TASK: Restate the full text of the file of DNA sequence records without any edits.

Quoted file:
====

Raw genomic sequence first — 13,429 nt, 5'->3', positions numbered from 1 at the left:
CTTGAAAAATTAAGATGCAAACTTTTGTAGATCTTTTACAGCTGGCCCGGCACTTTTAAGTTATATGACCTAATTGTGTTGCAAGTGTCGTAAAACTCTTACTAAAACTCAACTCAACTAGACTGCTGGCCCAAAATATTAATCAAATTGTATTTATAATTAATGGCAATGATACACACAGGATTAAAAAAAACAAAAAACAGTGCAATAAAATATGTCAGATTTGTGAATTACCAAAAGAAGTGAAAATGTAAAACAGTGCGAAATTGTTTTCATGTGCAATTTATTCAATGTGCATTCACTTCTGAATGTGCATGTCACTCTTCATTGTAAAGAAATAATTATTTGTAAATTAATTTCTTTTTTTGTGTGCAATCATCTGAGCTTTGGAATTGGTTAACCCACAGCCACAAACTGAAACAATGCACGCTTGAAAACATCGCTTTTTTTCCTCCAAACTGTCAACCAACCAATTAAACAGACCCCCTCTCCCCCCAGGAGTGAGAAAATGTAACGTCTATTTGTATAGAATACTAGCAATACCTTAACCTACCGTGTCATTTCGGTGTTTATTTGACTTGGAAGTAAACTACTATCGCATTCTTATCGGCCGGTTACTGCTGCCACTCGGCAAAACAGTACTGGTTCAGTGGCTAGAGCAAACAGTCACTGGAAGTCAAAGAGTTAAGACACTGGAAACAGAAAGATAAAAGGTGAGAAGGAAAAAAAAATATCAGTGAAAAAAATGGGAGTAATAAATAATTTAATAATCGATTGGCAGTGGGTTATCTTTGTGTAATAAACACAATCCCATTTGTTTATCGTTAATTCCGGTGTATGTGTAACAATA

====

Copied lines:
Raw genomic sequence first — 13,429 nt, 5'->3', positions numbered from 1 at the left:
CTTGAAAAATTAAGATGCAAACTTTTGTAGATCTTTTACAGCTGGCCCGGCACTTTTAAGTTATATGACCTAATTGTGTTGCAAGTGTCGTAAAACTCTTACTAAAACTCAACTCAACTAGACTGCTGGCCCAAAATATTAATCAAATTGTATTTATAATTAATGGCAATGATACACACAGGATTAAAAAAAACAAAAAACAGTGCAATAAAATATGTCAGATTTGTGAATTACCAAAAGAAGTGAAAATGTAAAACAGTGCGAAATTGTTTTCATGTGCAATTTATTCAATGTGCATTCACTTCTGAATGTGCATGTCACTCTTCATTGTAAAGAAATAATTATTTGTAAATTAATTTCTTTTTTTGTGTGCAATCATCTGAGCTTTGGAATTGGTTAACCCACAGCCACAAACTGAAACAATGCACGCTTGAAAACATCGCTTTTTTTCCTCCAAACTGTCAACCAACCAATTAAACAGACCCCCTCTCCCCCCAGGAGTGAGAAAATGTAACGTCTATTTGTATAGAATACTAGCAATACCTTAACCTACCGTGTCATTTCGGTGTTTATTTGACTTGGAAGTAAACTACTATCGCATTCTTATCGGCCGGTTACTGCTGCCACTCGGCAAAACAGTACTGGTTCAGTGGCTAGAGCAAACAGTCACTGGAAGTCAAAGAGTTAAGACACTGGAAACAGAAAGATAAAAGGTGAGAAGGAAAAAAAAATATCAGTGAAAAAAATGGGAGTAATAAATAATTTAATAATCGATTGGCAGTGGGTTATCTTTGTGTAATAAACACAATCCCATTTGTTTATCGTTAATTCCGGTGTATGTGTAACAATA